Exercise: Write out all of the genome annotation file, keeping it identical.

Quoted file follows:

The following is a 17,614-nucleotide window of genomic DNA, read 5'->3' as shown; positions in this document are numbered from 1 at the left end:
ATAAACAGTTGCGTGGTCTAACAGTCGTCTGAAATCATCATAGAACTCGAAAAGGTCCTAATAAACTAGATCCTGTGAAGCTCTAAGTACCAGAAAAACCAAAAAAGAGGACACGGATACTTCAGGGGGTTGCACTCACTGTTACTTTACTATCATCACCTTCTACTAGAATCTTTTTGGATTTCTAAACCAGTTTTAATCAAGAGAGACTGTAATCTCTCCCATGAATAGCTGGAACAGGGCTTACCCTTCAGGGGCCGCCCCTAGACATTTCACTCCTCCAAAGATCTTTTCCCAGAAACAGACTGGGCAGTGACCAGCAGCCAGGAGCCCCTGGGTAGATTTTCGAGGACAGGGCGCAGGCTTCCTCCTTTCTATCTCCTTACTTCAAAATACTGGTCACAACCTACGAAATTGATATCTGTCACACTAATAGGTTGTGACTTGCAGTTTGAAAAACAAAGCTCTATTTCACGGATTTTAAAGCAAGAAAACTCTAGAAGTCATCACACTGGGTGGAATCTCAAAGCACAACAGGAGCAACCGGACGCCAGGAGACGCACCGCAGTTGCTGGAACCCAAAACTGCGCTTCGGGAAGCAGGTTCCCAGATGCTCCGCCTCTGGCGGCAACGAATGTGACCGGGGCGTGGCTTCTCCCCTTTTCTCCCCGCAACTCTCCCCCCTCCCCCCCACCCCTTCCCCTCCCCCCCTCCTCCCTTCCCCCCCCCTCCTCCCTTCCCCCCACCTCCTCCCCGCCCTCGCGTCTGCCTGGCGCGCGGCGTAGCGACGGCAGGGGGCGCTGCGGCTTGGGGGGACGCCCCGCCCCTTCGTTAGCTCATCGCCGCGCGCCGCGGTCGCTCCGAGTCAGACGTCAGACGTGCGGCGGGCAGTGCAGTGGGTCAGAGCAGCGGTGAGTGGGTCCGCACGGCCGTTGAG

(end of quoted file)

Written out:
The following is a 17,614-nucleotide window of genomic DNA, read 5'->3' as shown; positions in this document are numbered from 1 at the left end:
ATAAACAGTTGCGTGGTCTAACAGTCGTCTGAAATCATCATAGAACTCGAAAAGGTCCTAATAAACTAGATCCTGTGAAGCTCTAAGTACCAGAAAAACCAAAAAAGAGGACACGGATACTTCAGGGGGTTGCACTCACTGTTACTTTACTATCATCACCTTCTACTAGAATCTTTTTGGATTTCTAAACCAGTTTTAATCAAGAGAGACTGTAATCTCTCCCATGAATAGCTGGAACAGGGCTTACCCTTCAGGGGCCGCCCCTAGACATTTCACTCCTCCAAAGATCTTTTCCCAGAAACAGACTGGGCAGTGACCAGCAGCCAGGAGCCCCTGGGTAGATTTTCGAGGACAGGGCGCAGGCTTCCTCCTTTCTATCTCCTTACTTCAAAATACTGGTCACAACCTACGAAATTGATATCTGTCACACTAATAGGTTGTGACTTGCAGTTTGAAAAACAAAGCTCTATTTCACGGATTTTAAAGCAAGAAAACTCTAGAAGTCATCACACTGGGTGGAATCTCAAAGCACAACAGGAGCAACCGGACGCCAGGAGACGCACCGCAGTTGCTGGAACCCAAAACTGCGCTTCGGGAAGCAGGTTCCCAGATGCTCCGCCTCTGGCGGCAACGAATGTGACCGGGGCGTGGCTTCTCCCCTTTTCTCCCCGCAACTCTCCCCCCTCCCCCCCACCCCTTCCCCTCCCCCCCTCCTCCCTTCCCCCCCCCTCCTCCCTTCCCCCCACCTCCTCCCCGCCCTCGCGTCTGCCTGGCGCGCGGCGTAGCGACGGCAGGGGGCGCTGCGGCTTGGGGGGACGCCCCGCCCCTTCGTTAGCTCATCGCCGCGCGCCGCGGTCGCTCCGAGTCAGACGTCAGACGTGCGGCGGGCAGTGCAGTGGGTCAGAGCAGCGGTGAGTGGGTCCGCACGGCCGTTGAG